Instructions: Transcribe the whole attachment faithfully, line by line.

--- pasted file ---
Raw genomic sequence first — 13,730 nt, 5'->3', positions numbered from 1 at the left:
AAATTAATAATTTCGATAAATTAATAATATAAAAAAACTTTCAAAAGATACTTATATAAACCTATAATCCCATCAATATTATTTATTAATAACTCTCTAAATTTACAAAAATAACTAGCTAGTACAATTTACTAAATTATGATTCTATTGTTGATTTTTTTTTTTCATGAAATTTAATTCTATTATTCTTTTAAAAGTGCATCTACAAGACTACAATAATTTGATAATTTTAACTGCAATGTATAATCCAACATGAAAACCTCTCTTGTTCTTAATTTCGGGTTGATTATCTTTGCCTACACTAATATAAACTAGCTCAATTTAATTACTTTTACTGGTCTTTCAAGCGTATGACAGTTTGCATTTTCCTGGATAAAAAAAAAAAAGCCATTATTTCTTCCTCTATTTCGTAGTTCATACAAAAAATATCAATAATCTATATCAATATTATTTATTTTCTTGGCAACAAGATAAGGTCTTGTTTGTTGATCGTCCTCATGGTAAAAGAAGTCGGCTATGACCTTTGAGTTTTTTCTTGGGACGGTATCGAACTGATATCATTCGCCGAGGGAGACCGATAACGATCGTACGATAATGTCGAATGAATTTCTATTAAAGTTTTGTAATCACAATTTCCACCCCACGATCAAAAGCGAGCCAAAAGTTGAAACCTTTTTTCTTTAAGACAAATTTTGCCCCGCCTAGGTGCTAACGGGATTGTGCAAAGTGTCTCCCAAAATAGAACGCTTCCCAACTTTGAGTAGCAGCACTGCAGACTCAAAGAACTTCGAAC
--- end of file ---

Raw genomic sequence first — 13,730 nt, 5'->3', positions numbered from 1 at the left:
AAATTAATAATTTCGATAAATTAATAATATAAAAAAACTTTCAAAAGATACTTATATAAACCTATAATCCCATCAATATTATTTATTAATAACTCTCTAAATTTACAAAAATAACTAGCTAGTACAATTTACTAAATTATGATTCTATTGTTGATTTTTTTTTTTCATGAAATTTAATTCTATTATTCTTTTAAAAGTGCATCTACAAGACTACAATAATTTGATAATTTTAACTGCAATGTATAATCCAACATGAAAACCTCTCTTGTTCTTAATTTCGGGTTGATTATCTTTGCCTACACTAATATAAACTAGCTCAATTTAATTACTTTTACTGGTCTTTCAAGCGTATGACAGTTTGCATTTTCCTGGATAAAAAAAAAAAAGCCATTATTTCTTCCTCTATTTCGTAGTTCATACAAAAAATATCAATAATCTATATCAATATTATTTATTTTCTTGGCAACAAGATAAGGTCTTGTTTGTTGATCGTCCTCATGGTAAAAGAAGTCGGCTATGACCTTTGAGTTTTTTCTTGGGACGGTATCGAACTGATATCATTCGCCGAGGGAGACCGATAACGATCGTACGATAATGTCGAATGAATTTCTATTAAAGTTTTGTAATCACAATTTCCACCCCACGATCAAAAGCGAGCCAAAAGTTGAAACCTTTTTTCTTTAAGACAAATTTTGCCCCGCCTAGGTGCTAACGGGATTGTGCAAAGTGTCTCCCAAAATAGAACGCTTCCCAACTTTGAGTAGCAGCACTGCAGACTCAAAGAACTTCGAAC